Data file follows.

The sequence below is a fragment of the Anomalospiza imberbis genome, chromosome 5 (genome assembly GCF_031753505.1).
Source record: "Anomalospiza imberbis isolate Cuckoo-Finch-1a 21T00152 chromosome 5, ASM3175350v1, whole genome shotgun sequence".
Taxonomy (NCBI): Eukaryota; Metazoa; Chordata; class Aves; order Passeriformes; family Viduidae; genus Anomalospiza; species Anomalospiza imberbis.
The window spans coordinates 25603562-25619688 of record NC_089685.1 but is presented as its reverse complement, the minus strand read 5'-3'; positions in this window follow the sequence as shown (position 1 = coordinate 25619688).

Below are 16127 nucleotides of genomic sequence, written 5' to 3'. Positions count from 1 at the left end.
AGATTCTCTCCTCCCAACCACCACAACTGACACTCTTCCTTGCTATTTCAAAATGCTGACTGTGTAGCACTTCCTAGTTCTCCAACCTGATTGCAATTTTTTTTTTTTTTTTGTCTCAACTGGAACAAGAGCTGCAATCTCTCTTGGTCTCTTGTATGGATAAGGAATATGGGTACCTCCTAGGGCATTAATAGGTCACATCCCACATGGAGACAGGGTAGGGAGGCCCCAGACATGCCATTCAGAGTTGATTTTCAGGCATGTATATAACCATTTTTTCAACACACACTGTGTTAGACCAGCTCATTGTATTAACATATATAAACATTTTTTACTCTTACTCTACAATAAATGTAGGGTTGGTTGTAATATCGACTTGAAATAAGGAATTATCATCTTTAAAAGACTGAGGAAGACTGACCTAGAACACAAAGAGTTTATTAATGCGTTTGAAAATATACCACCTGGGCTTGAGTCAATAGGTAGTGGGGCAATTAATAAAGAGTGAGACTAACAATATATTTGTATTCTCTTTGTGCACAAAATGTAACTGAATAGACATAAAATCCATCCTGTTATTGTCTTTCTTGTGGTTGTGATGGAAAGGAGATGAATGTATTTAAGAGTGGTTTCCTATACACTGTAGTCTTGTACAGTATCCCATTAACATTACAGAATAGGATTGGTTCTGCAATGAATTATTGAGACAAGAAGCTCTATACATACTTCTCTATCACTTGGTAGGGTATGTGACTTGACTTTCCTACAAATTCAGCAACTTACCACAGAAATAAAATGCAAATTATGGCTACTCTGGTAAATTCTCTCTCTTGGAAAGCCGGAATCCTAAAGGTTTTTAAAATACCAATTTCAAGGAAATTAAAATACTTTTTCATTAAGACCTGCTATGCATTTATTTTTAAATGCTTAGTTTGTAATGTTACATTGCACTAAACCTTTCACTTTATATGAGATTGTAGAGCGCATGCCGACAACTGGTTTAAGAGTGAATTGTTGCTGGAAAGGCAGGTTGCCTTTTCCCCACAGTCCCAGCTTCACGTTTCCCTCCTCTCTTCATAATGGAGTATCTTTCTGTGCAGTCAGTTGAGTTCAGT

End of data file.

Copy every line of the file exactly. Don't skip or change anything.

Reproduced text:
The sequence below is a fragment of the Anomalospiza imberbis genome, chromosome 5 (genome assembly GCF_031753505.1).
Source record: "Anomalospiza imberbis isolate Cuckoo-Finch-1a 21T00152 chromosome 5, ASM3175350v1, whole genome shotgun sequence".
Taxonomy (NCBI): Eukaryota; Metazoa; Chordata; class Aves; order Passeriformes; family Viduidae; genus Anomalospiza; species Anomalospiza imberbis.
The window spans coordinates 25603562-25619688 of record NC_089685.1 but is presented as its reverse complement, the minus strand read 5'-3'; positions in this window follow the sequence as shown (position 1 = coordinate 25619688).

Below are 16127 nucleotides of genomic sequence, written 5' to 3'. Positions count from 1 at the left end.
AGATTCTCTCCTCCCAACCACCACAACTGACACTCTTCCTTGCTATTTCAAAATGCTGACTGTGTAGCACTTCCTAGTTCTCCAACCTGATTGCAATTTTTTTTTTTTTTTTGTCTCAACTGGAACAAGAGCTGCAATCTCTCTTGGTCTCTTGTATGGATAAGGAATATGGGTACCTCCTAGGGCATTAATAGGTCACATCCCACATGGAGACAGGGTAGGGAGGCCCCAGACATGCCATTCAGAGTTGATTTTCAGGCATGTATATAACCATTTTTTCAACACACACTGTGTTAGACCAGCTCATTGTATTAACATATATAAACATTTTTTACTCTTACTCTACAATAAATGTAGGGTTGGTTGTAATATCGACTTGAAATAAGGAATTATCATCTTTAAAAGACTGAGGAAGACTGACCTAGAACACAAAGAGTTTATTAATGCGTTTGAAAATATACCACCTGGGCTTGAGTCAATAGGTAGTGGGGCAATTAATAAAGAGTGAGACTAACAATATATTTGTATTCTCTTTGTGCACAAAATGTAACTGAATAGACATAAAATCCATCCTGTTATTGTCTTTCTTGTGGTTGTGATGGAAAGGAGATGAATGTATTTAAGAGTGGTTTCCTATACACTGTAGTCTTGTACAGTATCCCATTAACATTACAGAATAGGATTGGTTCTGCAATGAATTATTGAGACAAGAAGCTCTATACATACTTCTCTATCACTTGGTAGGGTATGTGACTTGACTTTCCTACAAATTCAGCAACTTACCACAGAAATAAAATGCAAATTATGGCTACTCTGGTAAATTCTCTCTCTTGGAAAGCCGGAATCCTAAAGGTTTTTAAAATACCAATTTCAAGGAAATTAAAATACTTTTTCATTAAGACCTGCTATGCATTTATTTTTAAATGCTTAGTTTGTAATGTTACATTGCACTAAACCTTTCACTTTATATGAGATTGTAGAGCGCATGCCGACAACTGGTTTAAGAGTGAATTGTTGCTGGAAAGGCAGGTTGCCTTTTCCCCACAGTCCCAGCTTCACGTTTCCCTCCTCTCTTCATAATGGAGTATCTTTCTGTGCAGTCAGTTGAGTTCAGT